(Picture depicts two Israeli jet fighters flying above Beirut's hotel district on Monday 24th July)
Once upon a time there was a little country on the eastern Mediterranean coast called Lebanon. This tiny country with a little over 4 million people was plagued by cycles of prosperity and destruction. Over a year ago, this Lebanon found itself propelled into a new era when its divided people were able to successfully unite and drive out an authoritative foreign power. It seemed Lebanon at last found the way to a bright future. Billions of dollars of investments were being directed to the country, the stock market was booming, new companies were being set up, jobs were being created, reforms were being studied, privatization was being discussed, sky scrapers, hotels, office buildings and residences were being erected and tourists were flocking in. However, this is not a fairy tale with a happy ending, this is the Middle East!
This certain Lebanon is now no more. All the major roads that have been weaved throughout the years of reconstruction have been rendered useless. All the major bridges which Lebanon was so proud of have dissipated into thin air. Factories have been targeted by missiles, businesses have been shut, beach resorts are covered with thick black ash, the stock market has been frozen and hotels are empty. To estimate the damages to the economy at this moment in time would be a foolish endeavor as it is too soon to assess the full effect of the massive blitz that is taking place. However, the government did estimate that Lebanon would cash in over US$2 billion this year through the 1.6 million tourists which were expected to visit – the best tourist season in Lebanon’s history. That is now gone. The government did also estimate that the damages to the infrastructure have nearly reached, if not exceeded, the US$1.5 billion mark. That will surely be surpassed. And with the latest statement by Finance Minister Jihad Azour estimating the costs of the material damages, economic losses in terms of tourism, exports, trade and industry as well as loss in earnings to have already reached several billion dollars, rest assured that Lebanon has been dealt a severe blow under the belt.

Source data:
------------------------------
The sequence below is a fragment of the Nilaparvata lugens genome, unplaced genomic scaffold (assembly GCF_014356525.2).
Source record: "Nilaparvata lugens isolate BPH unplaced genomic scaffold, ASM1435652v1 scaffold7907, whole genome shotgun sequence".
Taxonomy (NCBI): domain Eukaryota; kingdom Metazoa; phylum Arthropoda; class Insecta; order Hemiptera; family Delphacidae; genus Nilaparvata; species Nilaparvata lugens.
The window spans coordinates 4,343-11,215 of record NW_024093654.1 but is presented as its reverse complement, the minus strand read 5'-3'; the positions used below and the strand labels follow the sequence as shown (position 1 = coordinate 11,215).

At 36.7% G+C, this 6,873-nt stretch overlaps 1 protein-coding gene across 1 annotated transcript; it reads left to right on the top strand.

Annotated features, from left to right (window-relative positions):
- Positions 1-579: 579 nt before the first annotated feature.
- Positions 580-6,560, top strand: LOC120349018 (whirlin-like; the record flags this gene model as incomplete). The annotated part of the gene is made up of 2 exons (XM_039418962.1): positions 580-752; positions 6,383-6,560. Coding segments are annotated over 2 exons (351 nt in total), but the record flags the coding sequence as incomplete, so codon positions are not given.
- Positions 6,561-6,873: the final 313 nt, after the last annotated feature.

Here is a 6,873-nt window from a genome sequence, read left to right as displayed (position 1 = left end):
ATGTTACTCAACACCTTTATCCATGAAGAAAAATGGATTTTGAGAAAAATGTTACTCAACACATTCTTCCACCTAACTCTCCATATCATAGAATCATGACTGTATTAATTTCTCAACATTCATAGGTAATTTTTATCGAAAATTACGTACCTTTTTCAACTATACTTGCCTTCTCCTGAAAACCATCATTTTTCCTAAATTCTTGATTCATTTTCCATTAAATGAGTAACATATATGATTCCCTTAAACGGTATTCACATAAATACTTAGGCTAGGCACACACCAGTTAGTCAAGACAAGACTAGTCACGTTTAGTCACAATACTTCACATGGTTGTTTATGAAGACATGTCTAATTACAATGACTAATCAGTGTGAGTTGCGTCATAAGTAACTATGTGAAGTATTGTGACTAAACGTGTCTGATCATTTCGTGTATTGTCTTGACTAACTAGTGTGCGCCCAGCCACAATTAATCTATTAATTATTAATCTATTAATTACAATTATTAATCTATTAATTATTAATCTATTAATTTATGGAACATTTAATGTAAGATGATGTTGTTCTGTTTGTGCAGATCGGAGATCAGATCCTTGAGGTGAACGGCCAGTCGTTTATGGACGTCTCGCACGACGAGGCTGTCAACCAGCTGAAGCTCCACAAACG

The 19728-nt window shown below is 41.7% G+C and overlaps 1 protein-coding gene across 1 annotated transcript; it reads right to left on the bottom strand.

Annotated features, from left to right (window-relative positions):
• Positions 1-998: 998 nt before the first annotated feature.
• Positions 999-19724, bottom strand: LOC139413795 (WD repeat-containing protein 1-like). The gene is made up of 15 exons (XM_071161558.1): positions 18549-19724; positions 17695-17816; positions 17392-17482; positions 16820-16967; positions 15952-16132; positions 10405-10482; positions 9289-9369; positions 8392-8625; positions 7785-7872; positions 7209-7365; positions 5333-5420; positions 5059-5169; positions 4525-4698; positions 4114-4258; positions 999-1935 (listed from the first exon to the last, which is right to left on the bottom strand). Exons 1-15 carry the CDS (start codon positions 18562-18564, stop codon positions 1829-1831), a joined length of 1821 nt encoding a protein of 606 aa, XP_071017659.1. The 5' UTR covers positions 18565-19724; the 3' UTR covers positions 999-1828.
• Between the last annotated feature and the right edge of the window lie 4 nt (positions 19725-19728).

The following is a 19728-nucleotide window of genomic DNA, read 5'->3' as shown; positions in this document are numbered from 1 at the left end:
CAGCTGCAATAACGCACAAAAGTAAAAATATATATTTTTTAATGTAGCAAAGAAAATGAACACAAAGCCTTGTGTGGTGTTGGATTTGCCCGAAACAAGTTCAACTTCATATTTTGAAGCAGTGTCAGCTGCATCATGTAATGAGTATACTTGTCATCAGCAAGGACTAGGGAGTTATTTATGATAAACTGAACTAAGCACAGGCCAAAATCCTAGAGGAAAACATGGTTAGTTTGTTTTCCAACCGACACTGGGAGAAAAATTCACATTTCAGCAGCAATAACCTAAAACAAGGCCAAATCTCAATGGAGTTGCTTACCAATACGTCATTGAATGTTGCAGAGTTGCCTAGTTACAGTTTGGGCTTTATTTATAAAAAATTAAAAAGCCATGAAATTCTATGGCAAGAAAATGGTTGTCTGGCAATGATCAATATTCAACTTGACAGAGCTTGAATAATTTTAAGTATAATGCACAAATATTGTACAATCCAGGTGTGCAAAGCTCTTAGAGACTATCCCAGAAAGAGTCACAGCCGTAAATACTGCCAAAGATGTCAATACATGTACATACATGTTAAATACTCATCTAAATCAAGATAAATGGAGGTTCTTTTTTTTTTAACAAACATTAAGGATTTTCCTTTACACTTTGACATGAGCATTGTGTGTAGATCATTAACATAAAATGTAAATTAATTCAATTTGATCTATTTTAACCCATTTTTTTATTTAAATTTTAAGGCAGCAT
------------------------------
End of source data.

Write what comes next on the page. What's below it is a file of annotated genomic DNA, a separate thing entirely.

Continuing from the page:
And what is even more worrisome is that these excessively high numbers are adding up even though the core of the infrastructure – electricity, water and communication – has not yet been struck hard. Power stations are still running, even though their fuel tanks have been blown up. Communications are still available even though calling on the mobile network from one area to the other is slowly becoming more tedious. Even the international airport and the ports have so far been spared as only the airport’s runways and the ports’ empty docks have been shelled. The question is what would happen to the country if there is a sudden shift of strategy?